Predictably, the grumbling has started from the three Carnival interest groups about the money allocated for Taste of Carnival, the scaled-down version of the annual festival that gets going towards the end of this week.
Almost in unison, Pan Trinbago, the Trinbago Unified Calypsonians’ Organisation (TUCO) and the T&T Carnival Bandleaders Association (TTCBA) have started signaling that $15 million will not cover the cost of hosting their shows and competitions.
As usual, they are reliant on state funding and are entering into the season empty-handed, unable to show any revenue they have generated on their own.
This is not an unfamiliar situation for them. While the pandemic has been difficult for the cultural and entertainment sectors, the Carnival interest groups were in this woeful financial state for years before COVID-19.
And it is not only for Carnival activities that they look for drawdowns from the Treasury. They also depend on these annual allocations to fund their day-to-day operations, swallowing up millions of dollars for which they fail to properly account to the nation.
Along with the National Carnival Commission (NCC), the statutory body responsible for Carnival activities across the country, the interest groups were incorporated by Acts of Parliament and are required to submit audited financial statements, along with other documentation for monitoring and control of their operations.
However, audits done between October 2013 and September 2016 by Ernst and Young Services Limited at the request of the Culture Ministry revealed a disturbing lack of accountability, transparency and value for the money invested in the interest groups.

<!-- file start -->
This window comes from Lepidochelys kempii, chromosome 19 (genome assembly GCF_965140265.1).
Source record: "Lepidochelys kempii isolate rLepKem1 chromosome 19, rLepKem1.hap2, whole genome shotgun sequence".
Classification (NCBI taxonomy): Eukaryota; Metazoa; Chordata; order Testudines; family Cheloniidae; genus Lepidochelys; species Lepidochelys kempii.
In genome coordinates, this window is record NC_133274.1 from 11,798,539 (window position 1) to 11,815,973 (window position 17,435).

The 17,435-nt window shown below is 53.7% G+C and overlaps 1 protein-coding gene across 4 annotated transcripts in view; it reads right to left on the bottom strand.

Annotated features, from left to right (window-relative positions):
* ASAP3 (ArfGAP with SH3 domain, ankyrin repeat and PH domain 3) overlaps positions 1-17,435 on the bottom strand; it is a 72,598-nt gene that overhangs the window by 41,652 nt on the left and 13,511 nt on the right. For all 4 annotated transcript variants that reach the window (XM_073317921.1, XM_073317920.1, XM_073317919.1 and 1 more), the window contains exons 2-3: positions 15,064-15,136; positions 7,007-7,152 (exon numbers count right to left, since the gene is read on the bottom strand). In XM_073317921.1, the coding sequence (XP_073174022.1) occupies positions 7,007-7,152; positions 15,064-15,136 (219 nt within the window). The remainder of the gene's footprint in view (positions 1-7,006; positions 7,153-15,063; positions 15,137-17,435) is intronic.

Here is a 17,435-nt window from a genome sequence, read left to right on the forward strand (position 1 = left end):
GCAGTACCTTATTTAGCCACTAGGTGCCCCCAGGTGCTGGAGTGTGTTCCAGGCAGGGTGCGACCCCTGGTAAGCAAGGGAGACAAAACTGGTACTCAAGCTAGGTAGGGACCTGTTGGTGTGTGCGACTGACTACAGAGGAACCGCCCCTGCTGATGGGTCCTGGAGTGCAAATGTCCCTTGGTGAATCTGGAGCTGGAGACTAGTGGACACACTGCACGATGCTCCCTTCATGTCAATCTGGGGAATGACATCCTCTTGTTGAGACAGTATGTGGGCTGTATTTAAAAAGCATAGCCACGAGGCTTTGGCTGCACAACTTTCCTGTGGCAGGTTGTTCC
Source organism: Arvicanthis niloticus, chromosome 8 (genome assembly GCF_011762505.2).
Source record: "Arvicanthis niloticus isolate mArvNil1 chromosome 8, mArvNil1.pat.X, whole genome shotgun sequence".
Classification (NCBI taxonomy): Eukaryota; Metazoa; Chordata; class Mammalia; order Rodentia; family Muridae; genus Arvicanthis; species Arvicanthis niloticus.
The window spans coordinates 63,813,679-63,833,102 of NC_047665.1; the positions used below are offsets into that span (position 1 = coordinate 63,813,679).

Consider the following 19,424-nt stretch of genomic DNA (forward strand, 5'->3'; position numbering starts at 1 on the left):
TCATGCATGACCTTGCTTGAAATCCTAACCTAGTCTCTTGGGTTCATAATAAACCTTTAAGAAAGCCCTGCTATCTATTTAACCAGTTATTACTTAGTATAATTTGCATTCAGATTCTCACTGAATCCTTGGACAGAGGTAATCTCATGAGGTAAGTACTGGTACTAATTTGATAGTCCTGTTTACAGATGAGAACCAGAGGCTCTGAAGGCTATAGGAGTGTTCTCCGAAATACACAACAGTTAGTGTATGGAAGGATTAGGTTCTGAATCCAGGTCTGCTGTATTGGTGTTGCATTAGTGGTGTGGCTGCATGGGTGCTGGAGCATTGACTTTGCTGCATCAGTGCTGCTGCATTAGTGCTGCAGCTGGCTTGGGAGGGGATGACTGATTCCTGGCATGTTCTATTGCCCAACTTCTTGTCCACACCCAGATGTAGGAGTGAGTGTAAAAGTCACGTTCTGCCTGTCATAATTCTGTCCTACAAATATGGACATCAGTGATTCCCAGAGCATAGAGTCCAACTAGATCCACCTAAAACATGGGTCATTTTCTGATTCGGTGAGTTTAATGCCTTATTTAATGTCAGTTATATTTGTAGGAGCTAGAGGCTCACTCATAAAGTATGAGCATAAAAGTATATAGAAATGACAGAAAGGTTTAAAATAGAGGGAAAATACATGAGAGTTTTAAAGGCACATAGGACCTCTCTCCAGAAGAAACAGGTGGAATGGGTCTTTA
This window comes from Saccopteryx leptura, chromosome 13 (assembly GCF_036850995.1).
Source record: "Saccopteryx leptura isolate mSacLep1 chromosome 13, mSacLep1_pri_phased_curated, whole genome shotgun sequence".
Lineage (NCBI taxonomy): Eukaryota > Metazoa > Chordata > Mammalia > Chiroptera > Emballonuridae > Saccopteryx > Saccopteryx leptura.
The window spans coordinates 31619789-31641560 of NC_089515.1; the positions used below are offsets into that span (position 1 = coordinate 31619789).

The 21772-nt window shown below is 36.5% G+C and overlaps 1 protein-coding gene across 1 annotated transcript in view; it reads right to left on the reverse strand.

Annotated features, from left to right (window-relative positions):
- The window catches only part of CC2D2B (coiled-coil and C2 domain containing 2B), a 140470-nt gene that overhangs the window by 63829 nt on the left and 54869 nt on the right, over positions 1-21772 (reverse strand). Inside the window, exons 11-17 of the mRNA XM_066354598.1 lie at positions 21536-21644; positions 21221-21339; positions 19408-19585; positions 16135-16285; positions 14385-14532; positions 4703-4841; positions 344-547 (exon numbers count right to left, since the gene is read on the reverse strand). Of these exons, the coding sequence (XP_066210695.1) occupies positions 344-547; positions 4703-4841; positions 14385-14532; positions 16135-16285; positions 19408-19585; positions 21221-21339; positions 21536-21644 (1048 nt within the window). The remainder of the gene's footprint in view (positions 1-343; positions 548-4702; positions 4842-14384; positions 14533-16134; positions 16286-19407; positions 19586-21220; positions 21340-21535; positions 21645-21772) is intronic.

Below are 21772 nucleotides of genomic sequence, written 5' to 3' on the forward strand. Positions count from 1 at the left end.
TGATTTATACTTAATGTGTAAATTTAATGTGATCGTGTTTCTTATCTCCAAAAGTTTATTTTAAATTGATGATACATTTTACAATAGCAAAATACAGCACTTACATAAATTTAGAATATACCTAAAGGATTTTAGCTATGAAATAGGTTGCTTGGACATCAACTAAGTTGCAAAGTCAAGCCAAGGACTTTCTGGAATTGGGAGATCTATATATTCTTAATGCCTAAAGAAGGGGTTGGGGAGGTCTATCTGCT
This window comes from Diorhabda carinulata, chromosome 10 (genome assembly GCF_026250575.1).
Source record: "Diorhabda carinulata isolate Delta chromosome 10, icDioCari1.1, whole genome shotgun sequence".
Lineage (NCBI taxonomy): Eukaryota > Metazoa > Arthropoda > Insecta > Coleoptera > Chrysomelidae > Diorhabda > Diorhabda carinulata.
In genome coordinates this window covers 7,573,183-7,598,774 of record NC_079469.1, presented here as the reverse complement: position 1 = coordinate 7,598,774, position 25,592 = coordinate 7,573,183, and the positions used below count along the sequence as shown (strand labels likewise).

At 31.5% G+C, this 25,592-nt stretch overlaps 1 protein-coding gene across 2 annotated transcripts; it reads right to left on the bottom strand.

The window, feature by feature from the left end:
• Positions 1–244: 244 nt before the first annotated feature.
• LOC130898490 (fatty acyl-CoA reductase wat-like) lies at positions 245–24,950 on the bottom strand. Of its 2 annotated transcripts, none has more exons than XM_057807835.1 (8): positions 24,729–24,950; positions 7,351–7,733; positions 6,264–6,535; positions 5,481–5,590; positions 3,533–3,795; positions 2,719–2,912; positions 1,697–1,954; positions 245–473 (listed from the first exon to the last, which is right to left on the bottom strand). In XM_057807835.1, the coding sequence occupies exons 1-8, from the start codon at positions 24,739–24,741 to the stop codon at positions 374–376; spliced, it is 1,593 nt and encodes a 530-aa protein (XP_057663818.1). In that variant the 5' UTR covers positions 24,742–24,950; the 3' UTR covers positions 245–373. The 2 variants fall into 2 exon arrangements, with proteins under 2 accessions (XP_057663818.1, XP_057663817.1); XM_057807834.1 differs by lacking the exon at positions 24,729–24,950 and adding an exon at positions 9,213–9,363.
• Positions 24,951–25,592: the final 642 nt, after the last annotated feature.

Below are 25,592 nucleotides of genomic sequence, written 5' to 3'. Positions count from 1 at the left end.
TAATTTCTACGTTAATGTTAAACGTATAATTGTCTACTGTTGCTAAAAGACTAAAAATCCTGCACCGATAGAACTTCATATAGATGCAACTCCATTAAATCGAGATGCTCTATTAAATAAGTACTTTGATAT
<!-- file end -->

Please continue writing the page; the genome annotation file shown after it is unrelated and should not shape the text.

According to the Ernst and Young report, accounts, and receipts of revenue from major Carnival-related events were not properly checked and accounted for, adequate records were not kept of receipts and payment of suppliers’ invoices and there was no evidence of tendering processes being used to procure goods and services.
The auditors also expressed concern about conflicts of interest where executives were awarded contracts to provide goods and services. In addition, bank accounts, receivables accounts and payables were not periodically checked and reconciled, and budgets were not formally approved by the executives of the interest groups.
Based on what was unearthed by these audits, it is no wonder that Carnival is increasingly becoming a loss-making venture and a burden to taxpayers.
It does not have to be that way. While calypso tents fail to draw crowds and the gate receipts from most pan and mas competitions are disappointing, the opposite seems to be the case with the Carnival events hosted by the private operators in the industry who don’t get state funding.
There is money to be made in Carnival, but the sums invested annually by the State are not yielding measurable returns.
The nation needs to hear from the interest groups about their operations and how they generate revenue. A review of their operations is long overdue and should be done right after the 2022 season ends.
Legislative and policy changes must be made so that the State gets more value for the huge sums invested annually in Carnival.